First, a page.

Gangland weapons arsenal lay behind unassuming haulage firm

Detectives say Greenogue arsenal was biggest organised crime arms find in State’s history

The arsenal included handguns laid out on a piece of cardboard, primed, armed and ready to be used, gardaí said.

The arsenal included handguns laid out on a piece of cardboard, primed, armed and ready to be used, gardaí said.

 

In almost every way the warehouse in Greenogue Business Park operated by Declan Brady appeared to be a legitimate transport business.

There were desks, shelves full of labelled folders and two forklifts parked towards the back. The signs matched the name of a respected haulage firm operating in the UK.

But the pages in those folders were blank and the two forklifts were rarely used. The UK haulage company on the signs did not operate a branch in Ireland.

The whole operation was an elaborate cover for what was going on upstairs where Brady had assembled and maintained a terrifying arsenal of weapons for use at a moment’s notice by the Kinahan crime gang.

When gardaí from the Drugs and Organised Crime Bureau and the Emergency Response Unit moved in on January 24th, 2017, they found 17 guns including pistols, revolvers, a submachine gun and an AK47-style assault rifle.

Four of the handguns were laid out on a piece of cardboard, “primed, armed and ready to be used,” gardaí said.

They also found silencers, tracking devices and more than 4,000 rounds of ammunition. More ammunition was found in a secret compartment in a van parked on the premises.

Surveillance

The raid was the culmination of a lengthy Garda operation involving covert bugging, surveillance and the use of confidential informants. Some of the covert activity was carried out by members of the secretive National Surveillance Unit.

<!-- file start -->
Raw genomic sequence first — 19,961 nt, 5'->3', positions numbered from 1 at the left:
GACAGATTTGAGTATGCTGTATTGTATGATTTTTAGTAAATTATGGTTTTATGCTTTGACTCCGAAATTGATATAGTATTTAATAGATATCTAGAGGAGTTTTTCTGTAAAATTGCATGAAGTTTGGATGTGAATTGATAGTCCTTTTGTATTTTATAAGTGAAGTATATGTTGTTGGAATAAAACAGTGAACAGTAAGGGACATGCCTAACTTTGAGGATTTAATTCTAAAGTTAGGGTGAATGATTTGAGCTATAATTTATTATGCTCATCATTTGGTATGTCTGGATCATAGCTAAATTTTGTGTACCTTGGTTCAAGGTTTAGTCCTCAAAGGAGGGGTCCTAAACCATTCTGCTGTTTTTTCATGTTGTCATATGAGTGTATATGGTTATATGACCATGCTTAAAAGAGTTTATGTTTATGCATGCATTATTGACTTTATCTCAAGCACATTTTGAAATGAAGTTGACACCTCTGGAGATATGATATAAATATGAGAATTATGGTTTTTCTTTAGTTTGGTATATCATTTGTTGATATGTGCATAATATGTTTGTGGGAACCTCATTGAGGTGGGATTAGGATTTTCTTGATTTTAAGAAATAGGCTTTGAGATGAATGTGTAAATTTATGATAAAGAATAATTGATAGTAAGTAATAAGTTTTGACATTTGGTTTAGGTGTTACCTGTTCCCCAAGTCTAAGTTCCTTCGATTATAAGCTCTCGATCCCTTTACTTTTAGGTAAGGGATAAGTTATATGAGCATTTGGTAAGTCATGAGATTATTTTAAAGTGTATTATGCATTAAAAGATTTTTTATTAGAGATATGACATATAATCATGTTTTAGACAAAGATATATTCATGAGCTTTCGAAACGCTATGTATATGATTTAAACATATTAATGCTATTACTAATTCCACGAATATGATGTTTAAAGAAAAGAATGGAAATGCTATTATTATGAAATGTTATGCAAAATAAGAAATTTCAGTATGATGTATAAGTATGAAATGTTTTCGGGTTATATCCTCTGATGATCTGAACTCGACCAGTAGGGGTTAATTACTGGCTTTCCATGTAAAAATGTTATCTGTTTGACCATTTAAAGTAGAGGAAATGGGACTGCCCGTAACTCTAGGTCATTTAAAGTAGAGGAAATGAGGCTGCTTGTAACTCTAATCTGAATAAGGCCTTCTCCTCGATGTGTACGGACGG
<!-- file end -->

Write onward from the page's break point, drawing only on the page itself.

Gardaí investigating organised crime had come across gangland arsenals before – the previous November, five firearms, including two submachine guns belonging to the Kinahans, were seized.

However, they had never seen something of this scale and sophistication. In fact, detectives believe it was the largest organised crime arms find in the history of the State.

Brady was under instructions from senior members of the Kinahan cartel based in Spain to run the arms cache like an arsenal, with weapons being prepared for use before being sent out to the gang’s death squads.

Those carrying out the murders were not privy to the location of the warehouse. Instead, one of Brady’s men would bring them a plastic bag containing the gun and ammunition. “They would trust these guys to kill someone but they wouldn’t trust them with the location of the warehouse,” one garda remarked.

Brady himself never got involved with the nitty-gritty of transporting weapons. In fact, he made a point of not handling any firearms whatsoever.

It was this discretion and intelligence which made Brady, or Mr Nobody as he was nicknamed, so vital to the Kinahan operation. He had no previous convictions aside from some motoring offences and appeared to be a successful, legitimate businessman.

Afterwards gardaí, with some justification, believed they had prevented a bloodbath. The Hutch-Kinahan feud, which has claimed up to 20 lives to date, was at its height in January 2017. By that stage, it had started to look less like a feud and more like a massacre of Hutch associates, such was its one-sided nature.

Regency shooting

The raid occurred two weeks before the anniversary of the Regency Hotel shooting which gardaí feared could be marked by an outburst of violence.

“You’ll notice that things started to drop off in intensity after Greenogue, not completely but there was a turning point.” one detective said. “We think the operation did a lot to slow down the violence.”

In the Criminal Courts of Justice yesterday, detectives were visibly pleased with the long sentence imposed on Brady, as well as the 7½-year term given to Kinahan associate Paul Beatty, who was caught with a loaded revolver in Dublin city centre last year.

“These convictions are a very positive outcome for local communities and investigators,” Det Supt Seamus Boland of the Drugs and Organised Crime Unit said. “They mean 18 military-grade firearms and associated ammunition being removed from circulation.”